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What Is Chronic Fatigue Syndrome?

What Is Chronic Fatigue Syndrome?

Chronic fatigue syndrome is a disorder that causes patients to feel extreme fatigue without any other underlying medical condition. While the condition may become worse as the result of rigorous physical or mental activity, it does not improve with rest. In many patients, the disorder can be debilitating. While there is currently no cure, there are treatments that provide adequate relief from symptoms.

What Causes Chronic Fatigue?

The exact cause of chronic fatigue syndrome is currently unknown. Theories regarding the potential cause include everything from psychological stress to viral infections. Hormonal imbalances and immune system problems could also be to blame for some cases of chronic fatigue syndrome. Many doctors and experts in the field believe that a combination of factors causes it. Specific risk factors such as age, sex, and lifestyle may make some individuals more likely to develop the condition. Because the exact cause is unknown, no single test can be used to diagnose chronic fatigue syndrome. Instead, patients often must undergo numerous examinations and diagnostic tests to rule out other potential causes for their symptoms.

What Are the Symptoms of Chronic Fatigue?

Fatigue is the most significant symptom of chronic fatigue syndrome, but there several other symptoms that have been officially linked to the condition. These additional symptoms include a sore throat, poor memory or concentration, enlarged lymph nodes in the armpits or neck, unexplained muscle pain, headache, pain that moves between joints without redness or swelling, unrefreshing sleep, and extreme feelings of exhaustion that last for more than 24 hours after engaging in mental or physical exercise. Because many of these symptoms can also be associated with other illnesses, psychological disorders, or infections, it is essential to seek medical treatment for them if they are persistent or excessive.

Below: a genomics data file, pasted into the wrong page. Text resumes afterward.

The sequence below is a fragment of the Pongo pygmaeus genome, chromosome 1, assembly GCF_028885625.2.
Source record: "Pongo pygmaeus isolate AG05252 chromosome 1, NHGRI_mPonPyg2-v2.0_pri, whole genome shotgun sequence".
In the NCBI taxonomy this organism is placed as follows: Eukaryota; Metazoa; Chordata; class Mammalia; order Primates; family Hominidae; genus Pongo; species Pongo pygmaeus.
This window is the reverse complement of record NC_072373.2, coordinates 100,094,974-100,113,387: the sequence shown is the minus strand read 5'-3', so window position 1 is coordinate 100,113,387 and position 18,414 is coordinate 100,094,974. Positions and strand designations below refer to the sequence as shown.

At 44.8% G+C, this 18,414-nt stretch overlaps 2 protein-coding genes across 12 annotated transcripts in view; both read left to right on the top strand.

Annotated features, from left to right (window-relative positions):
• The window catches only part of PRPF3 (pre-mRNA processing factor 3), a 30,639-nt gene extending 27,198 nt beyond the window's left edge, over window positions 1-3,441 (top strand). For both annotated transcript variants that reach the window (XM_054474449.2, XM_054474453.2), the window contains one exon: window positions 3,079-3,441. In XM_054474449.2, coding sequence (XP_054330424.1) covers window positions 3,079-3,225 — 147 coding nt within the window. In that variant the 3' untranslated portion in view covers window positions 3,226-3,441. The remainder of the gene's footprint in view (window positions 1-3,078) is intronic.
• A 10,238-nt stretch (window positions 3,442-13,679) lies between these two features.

Diagnosing Chronic Fatigue

When left untreated, chronic fatigue syndrome can cause additional problems in a patient's day to day life. It can easily lead to depression, social isolation, and increased absences from work. Before diagnosing a patient with chronic fatigue syndrome, doctors first need to rule out mental health issues, sleep disorders, and other medical conditions. Reaching this diagnosis also requires that the patient experience chronic fatigue in combination with at least four of the other symptoms of the disorder for a minimum of six months.

Managing Chronic Fatigue

Chronic fatigue syndrome may be managed through antidepressants or sleeping pills. Doctors may also recommend psychological counseling in combination with a simple exercise program that becomes more intense over time as the patient's energy builds.